• Nancy MacLean, History and Public Policy, Duke University
  • Matthew Garcia, Ralph and Richard Lazarus Professor, Dartmouth College

Meeting on Organizing Students to Vote: History and Best Practices

This meeting will focus on strategies and tactics employed in the nation-wide campaigns to mobilize the student vote in past and recent elections, and for the upcoming 2020 elections. Students and others who have been or are now engaged in these campaigns will be invited to share their experiences; all others are invited to join in a wide ranging discussion of the topic.

  • Chair and Moderator: Van Gosse, Co-Chair of the F&M Votes Campaign, Franklin & Marshall College

Creating an Online People’s Encyclopedia—Roundtable

Recently, there has been some discussion of creating an Online People’s Encyclopedia—a kind of historical Wikipedia of the left. Moderators at Portside, a progressive online media center, have been promoting this idea, and they approached the Radical History Review collective and the Executive Committee of Historian for Peace and Justice to discuss it. We in turn have organized, with the Portside moderators, a roundtable here at the AHA to publicize the idea, to gauge interest in it, to get feedback.

  • Chair: Andor Skotnes, The Sage Colleges
  • Barry Cohen, Moderator at Portside
  • Jay Schaffner Moderator at Portside
  • Marc Becker, Truman State University
  • Van Gosse, Franklin & Marshall College

HISTORICAL ROUNDTABLES

A Right to Bear Arms? The Contested Role of History in Contemporary Debates on the Second Amendment

This roundtable explores the way history itself has become a contested element within the current national legal debate about firearms. Featuring a discussion with the authors of a newly released book of essays published by the Smithsonian Institution Scholarly Press, the session will explore important and often overlooked dimensions of the applications of history in legal debates over firearms and touch on contemporary aspects of historical research about firearms more generally including as a case study in public history.

  • Chair: Jennifer Tucker, Wesleyan University, Middletown, CN
  • Saul Cornell, Fordham University, Bronx, NY
  • Joyce Malcolm, George Mason University, Fairfax, VA
  • Patrick J. Charles, Senior Historian, Air Force Legislative Fellow, United States Air Force,
  • Kevin Sweeney, Amherst College, Greenfield, MA

 50th Anniversary: Cambodia and the Campuses: Lessons Learned and Unlearned

At the time, few doubted that the American invasion of Cambodia, the killings at Kent State and Jackson State, the eruption of student protest across the country were historic events. Fifty years later our Roundtable will reflect on their significance. What has been the lasting meaning and impact of that tumultuous time? The participants will approach this from diverse perspectives: that of Kent State survivor and historian Tom Grace and historians Chris Appy, Ellen Schrecker and Carolyn Eisenberg, who will consider the long-term impact on Cambodia, the Vietnam War, the situation on campuses and the evolution of the antiwar movement.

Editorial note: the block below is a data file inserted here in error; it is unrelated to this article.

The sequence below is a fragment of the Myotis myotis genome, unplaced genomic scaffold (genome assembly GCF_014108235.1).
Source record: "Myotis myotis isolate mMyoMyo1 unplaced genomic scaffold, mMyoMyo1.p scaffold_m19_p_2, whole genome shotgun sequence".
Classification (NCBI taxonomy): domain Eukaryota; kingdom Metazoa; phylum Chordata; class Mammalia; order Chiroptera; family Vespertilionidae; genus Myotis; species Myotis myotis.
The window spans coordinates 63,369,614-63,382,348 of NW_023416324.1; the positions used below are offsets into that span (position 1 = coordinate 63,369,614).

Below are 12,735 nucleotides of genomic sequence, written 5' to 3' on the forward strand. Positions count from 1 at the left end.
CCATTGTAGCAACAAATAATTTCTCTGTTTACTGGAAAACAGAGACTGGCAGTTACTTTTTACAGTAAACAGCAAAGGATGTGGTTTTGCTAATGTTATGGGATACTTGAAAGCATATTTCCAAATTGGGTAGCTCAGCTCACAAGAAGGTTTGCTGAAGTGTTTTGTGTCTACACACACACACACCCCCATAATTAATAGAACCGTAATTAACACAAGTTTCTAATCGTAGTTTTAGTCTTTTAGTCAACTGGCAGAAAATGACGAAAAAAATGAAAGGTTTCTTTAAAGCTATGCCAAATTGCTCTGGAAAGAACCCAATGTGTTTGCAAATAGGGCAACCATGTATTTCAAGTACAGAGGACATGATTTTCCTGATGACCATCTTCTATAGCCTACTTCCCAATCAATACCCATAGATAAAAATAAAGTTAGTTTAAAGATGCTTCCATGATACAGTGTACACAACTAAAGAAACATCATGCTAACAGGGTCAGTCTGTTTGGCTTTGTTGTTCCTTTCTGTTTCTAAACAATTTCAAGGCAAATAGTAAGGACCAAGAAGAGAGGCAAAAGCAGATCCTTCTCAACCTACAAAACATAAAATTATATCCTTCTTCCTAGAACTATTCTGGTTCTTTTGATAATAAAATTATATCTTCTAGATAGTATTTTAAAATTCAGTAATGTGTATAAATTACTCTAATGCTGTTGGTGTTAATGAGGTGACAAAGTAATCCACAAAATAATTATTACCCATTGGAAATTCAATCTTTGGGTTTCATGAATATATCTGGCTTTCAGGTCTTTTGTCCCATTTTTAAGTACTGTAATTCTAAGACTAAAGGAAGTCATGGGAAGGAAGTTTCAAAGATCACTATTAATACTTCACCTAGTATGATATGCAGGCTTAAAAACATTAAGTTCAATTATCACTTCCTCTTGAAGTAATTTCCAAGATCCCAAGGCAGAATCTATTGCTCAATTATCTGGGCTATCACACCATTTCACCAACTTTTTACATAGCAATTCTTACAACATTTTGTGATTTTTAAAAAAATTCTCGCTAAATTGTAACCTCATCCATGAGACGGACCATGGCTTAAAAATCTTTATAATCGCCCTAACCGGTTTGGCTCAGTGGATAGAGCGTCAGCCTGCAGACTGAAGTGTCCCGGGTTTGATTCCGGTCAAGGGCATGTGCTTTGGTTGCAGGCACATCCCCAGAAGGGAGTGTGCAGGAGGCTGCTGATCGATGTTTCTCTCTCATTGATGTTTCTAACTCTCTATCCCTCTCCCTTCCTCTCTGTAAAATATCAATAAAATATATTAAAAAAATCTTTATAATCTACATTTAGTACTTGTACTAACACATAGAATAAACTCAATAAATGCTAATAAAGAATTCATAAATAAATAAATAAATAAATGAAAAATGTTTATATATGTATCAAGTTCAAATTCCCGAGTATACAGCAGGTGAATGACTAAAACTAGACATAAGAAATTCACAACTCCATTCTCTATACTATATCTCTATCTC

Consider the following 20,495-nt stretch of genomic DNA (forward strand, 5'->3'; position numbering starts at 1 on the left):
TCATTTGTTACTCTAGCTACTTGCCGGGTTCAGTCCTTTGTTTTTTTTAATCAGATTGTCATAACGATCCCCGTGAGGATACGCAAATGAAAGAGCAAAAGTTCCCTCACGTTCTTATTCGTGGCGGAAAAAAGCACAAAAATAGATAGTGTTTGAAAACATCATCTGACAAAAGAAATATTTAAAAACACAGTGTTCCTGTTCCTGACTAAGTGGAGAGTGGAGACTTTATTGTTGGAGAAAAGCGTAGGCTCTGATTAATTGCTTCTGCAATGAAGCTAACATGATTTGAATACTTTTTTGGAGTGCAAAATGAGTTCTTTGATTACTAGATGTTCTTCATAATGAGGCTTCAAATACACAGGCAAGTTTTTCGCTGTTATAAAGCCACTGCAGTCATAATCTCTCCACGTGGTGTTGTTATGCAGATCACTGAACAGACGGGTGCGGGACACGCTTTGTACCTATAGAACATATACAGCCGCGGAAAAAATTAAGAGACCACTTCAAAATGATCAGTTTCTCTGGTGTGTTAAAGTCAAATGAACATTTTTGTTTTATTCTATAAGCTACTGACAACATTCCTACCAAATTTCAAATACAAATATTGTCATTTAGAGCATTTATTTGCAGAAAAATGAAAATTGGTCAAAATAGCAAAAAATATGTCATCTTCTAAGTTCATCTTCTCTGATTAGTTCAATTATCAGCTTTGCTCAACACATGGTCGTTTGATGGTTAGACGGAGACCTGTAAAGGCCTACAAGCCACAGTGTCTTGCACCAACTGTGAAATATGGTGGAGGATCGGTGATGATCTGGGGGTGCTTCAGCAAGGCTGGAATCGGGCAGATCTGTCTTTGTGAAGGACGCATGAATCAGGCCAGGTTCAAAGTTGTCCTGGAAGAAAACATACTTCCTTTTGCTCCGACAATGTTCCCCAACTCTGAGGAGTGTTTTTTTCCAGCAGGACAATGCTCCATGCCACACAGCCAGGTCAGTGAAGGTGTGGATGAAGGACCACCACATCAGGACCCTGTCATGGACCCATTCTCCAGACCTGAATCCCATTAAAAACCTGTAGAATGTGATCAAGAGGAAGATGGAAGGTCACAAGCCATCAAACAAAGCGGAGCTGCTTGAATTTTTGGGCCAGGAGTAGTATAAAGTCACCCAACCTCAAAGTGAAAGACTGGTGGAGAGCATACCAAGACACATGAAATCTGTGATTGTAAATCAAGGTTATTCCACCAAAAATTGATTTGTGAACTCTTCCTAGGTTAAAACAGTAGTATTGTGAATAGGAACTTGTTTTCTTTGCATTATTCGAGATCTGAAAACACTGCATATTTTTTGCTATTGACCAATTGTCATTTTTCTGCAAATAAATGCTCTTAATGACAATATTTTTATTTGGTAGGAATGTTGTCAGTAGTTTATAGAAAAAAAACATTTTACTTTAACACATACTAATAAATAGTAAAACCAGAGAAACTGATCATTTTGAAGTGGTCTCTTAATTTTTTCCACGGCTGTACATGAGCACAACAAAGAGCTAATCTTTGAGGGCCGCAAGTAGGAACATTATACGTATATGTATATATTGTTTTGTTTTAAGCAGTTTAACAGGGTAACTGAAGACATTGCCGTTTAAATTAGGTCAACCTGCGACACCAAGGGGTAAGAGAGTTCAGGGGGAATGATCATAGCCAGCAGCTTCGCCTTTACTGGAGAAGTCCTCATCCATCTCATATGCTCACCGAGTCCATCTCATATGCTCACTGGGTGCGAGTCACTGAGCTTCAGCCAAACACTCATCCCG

• Chair: Andor Skotnes, The Sage Colleges. Troy, NY
  • Carolyn Eisenberg, Hofstra University
  • Ellen Schrecker, Yeshiva University (retired)
  • Chris Appy, University of Massachusetts, Amherst
  • Thomas N. Grace, Casualty of National Guard gunfire at Kent State, SUNY-Erie

 Radicalism in Sport—Past, Present, Future

This session brings together panelists who contributed to the Radical History Review issue, “Historicizing the Politics and Pleasure of Sport,” which appeared in 2016. The panelists will discuss what constitutes a radical history of sport, as well as a history of radicalism within sport. Given the explosion of high-profile protests in sport, including the USWNT lawsuit for equal pay, Alex Cora’s refusal to go to the White House, and, especially, #BLM, it’s important to reflect upon their significance for understanding popular politics.

  • Chair: Brenda J. Elsey, History, Hofstra University, Hempstead, NY
  • Amira Rose Davis, History and Women’s, Gender and Sexuality Studies at Penn, State University
  • Steven Thrasher, Daniel H. Renberg Chair on Social Justice, LGBTQ Media Studies, Northwestern University
  • Brian D. Bunk, Department of History, University of Massachusetts Amherst
  • David Clark LaFevor, History, University of Texas, Arlington